How to 'Handle' Best Price Requests

People are looking for the best deal possible for their vacations so it is likely you will be asked at some time for "your best price" or “what is the best deal you can give me?” In areas where there are a lot of properties for rent and changing levels of demand depending on season, you’re likely to hear more of these requests so it’s a good idea to take a pragmatic approach to pricing particularly in periods of rental ‘drought’ – the low and shoulder periods where demand is lower.

Often, these requests are accompanied by an explanation of why they should pay a different price than quoted on your listing, such as: “Our budget is $1000 and we have only 6 in our group so won’t use all the beds. We won’t be using the hot tub and will clean thoroughly before we leave. Do you have any flexibility on price?” Do you ignore these inquiries, or respond with an indignant email that states your rates are as posted and there are no discounts? Or do you have some flexibility to be creative on pricing and special offer rates? Here are a few tips:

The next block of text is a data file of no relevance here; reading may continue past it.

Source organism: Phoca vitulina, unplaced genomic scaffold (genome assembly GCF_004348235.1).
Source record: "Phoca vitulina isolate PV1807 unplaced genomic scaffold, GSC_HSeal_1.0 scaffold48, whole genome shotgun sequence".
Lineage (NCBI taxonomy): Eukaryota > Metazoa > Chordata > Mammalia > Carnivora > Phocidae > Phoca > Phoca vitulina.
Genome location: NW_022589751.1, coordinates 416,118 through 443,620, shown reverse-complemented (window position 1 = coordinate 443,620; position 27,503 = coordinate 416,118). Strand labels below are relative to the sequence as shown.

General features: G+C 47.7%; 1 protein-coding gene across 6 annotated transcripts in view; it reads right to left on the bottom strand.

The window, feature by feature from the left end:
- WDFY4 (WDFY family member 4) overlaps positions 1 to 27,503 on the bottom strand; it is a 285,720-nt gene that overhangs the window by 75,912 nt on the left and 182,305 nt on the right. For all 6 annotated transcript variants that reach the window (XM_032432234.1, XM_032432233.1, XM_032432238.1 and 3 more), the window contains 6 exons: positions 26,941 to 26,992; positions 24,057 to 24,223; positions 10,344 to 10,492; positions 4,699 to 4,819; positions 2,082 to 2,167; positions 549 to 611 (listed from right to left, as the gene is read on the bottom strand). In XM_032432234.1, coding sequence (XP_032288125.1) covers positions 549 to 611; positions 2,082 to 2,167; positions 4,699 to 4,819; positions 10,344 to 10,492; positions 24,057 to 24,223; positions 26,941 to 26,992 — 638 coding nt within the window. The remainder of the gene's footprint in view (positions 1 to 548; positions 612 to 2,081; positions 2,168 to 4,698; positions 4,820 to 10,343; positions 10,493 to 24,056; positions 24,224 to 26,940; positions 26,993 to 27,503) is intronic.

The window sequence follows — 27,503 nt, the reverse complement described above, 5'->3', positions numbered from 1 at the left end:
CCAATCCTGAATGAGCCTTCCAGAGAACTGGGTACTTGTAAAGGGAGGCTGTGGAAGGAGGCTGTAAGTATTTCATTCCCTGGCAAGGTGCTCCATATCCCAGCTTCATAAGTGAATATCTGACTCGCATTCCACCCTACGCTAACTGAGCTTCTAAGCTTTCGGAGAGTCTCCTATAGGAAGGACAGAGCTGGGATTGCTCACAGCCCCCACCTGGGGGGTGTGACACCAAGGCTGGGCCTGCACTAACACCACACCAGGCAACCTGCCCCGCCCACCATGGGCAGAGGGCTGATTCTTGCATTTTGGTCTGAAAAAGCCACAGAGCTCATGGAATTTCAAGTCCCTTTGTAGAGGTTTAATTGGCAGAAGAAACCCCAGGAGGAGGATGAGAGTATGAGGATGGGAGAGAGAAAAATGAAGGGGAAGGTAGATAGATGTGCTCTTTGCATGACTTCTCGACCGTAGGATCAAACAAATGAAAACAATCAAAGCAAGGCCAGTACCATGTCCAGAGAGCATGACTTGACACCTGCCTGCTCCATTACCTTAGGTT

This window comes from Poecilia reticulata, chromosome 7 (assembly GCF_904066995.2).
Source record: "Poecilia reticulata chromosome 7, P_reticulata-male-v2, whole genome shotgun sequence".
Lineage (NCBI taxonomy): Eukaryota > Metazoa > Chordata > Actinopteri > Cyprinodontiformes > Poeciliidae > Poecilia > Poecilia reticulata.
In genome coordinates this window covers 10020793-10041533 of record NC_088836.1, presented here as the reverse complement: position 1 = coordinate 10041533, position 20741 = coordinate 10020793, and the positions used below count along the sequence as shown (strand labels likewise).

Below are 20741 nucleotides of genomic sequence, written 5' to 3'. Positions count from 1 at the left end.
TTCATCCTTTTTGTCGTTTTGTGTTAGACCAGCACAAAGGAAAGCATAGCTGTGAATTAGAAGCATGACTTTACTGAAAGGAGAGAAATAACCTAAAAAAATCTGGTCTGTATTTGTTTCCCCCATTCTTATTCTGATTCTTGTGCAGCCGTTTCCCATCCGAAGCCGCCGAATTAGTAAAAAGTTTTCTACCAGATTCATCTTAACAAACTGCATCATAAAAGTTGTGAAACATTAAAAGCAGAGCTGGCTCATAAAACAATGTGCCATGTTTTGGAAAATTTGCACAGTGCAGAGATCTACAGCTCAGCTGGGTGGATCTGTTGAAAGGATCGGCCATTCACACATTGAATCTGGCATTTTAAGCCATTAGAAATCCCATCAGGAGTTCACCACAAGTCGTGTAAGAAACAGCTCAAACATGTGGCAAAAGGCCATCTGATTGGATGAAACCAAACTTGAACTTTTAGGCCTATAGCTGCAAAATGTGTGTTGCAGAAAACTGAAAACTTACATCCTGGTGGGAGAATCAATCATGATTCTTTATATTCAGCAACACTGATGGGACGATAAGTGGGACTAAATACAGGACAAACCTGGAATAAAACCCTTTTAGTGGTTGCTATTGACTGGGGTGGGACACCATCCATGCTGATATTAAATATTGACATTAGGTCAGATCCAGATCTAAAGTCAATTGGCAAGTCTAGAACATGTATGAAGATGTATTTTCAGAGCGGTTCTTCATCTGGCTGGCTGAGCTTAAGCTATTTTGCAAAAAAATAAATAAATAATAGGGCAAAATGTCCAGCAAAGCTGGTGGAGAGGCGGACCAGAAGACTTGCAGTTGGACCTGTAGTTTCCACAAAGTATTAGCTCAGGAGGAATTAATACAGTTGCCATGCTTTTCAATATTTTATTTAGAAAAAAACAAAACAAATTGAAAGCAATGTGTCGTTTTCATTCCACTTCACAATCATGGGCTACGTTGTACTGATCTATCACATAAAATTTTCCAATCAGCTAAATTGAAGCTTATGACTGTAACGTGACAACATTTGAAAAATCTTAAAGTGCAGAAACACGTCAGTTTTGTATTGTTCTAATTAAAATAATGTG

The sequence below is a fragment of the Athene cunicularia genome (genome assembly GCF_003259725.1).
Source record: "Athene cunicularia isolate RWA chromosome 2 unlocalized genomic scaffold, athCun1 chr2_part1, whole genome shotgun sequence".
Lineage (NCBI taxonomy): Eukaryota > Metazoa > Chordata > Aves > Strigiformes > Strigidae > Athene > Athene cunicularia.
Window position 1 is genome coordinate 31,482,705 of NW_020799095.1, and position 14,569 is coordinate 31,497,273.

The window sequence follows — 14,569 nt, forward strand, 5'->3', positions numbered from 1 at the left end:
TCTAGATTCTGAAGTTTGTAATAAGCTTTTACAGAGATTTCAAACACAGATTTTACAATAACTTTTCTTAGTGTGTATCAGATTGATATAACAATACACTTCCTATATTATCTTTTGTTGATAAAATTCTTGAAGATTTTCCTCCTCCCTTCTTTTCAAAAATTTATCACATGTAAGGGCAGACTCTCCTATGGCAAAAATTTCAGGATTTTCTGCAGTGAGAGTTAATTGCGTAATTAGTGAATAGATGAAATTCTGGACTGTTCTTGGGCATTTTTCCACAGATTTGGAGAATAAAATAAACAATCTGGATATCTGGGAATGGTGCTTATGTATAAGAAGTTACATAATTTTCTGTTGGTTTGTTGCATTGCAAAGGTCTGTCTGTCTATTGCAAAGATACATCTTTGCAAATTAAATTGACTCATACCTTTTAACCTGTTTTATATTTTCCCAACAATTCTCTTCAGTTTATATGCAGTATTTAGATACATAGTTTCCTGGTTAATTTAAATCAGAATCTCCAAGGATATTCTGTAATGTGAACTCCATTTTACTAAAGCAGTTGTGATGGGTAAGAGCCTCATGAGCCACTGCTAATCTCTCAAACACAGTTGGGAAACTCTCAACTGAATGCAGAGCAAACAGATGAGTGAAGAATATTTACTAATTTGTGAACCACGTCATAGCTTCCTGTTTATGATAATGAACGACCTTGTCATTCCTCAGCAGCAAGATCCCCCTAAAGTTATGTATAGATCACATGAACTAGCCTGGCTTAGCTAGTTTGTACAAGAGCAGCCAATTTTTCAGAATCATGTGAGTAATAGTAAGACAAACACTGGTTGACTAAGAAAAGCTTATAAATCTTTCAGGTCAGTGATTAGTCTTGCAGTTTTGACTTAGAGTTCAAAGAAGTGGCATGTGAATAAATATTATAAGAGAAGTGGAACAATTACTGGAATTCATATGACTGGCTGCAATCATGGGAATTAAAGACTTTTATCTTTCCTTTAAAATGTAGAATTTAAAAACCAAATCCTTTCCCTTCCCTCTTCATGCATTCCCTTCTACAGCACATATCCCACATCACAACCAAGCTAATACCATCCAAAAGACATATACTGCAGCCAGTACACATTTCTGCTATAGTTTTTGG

• If you plan on offering a discount for last minute bookings, work out the bottom line price you will accept and create a rate schedule according to that.

  • Don’t be bullied into accepting a lower rate than you’ve decided on. Some people have developed the art of bargaining to the point where they can be very persuasive and convincing, but if you will end up losing money because your costs are not covered by the rental rate, it’s just not worth it.

  • Go with your gut feeling. If you don’t feel comfortable with a request for a discount or the way the prospective guest is demanding a lower rate, stick to your principles and rate schedule, and refuse any further negotiation.

  • There is some anecdotal evidence from owners suggesting that discount hunters are less likely to respect a property than those who pay the published rate.

  • If you refuse a discount request, do it politely and with a brief explanation. This often results in a booking. Articles, blog posts and media features often focus on how to get a discount rate for a vacation rental, so it’s little wonder why your potential guests continue to ask. Having a plan on how to deal with them will reduce stress and protect your bottom line.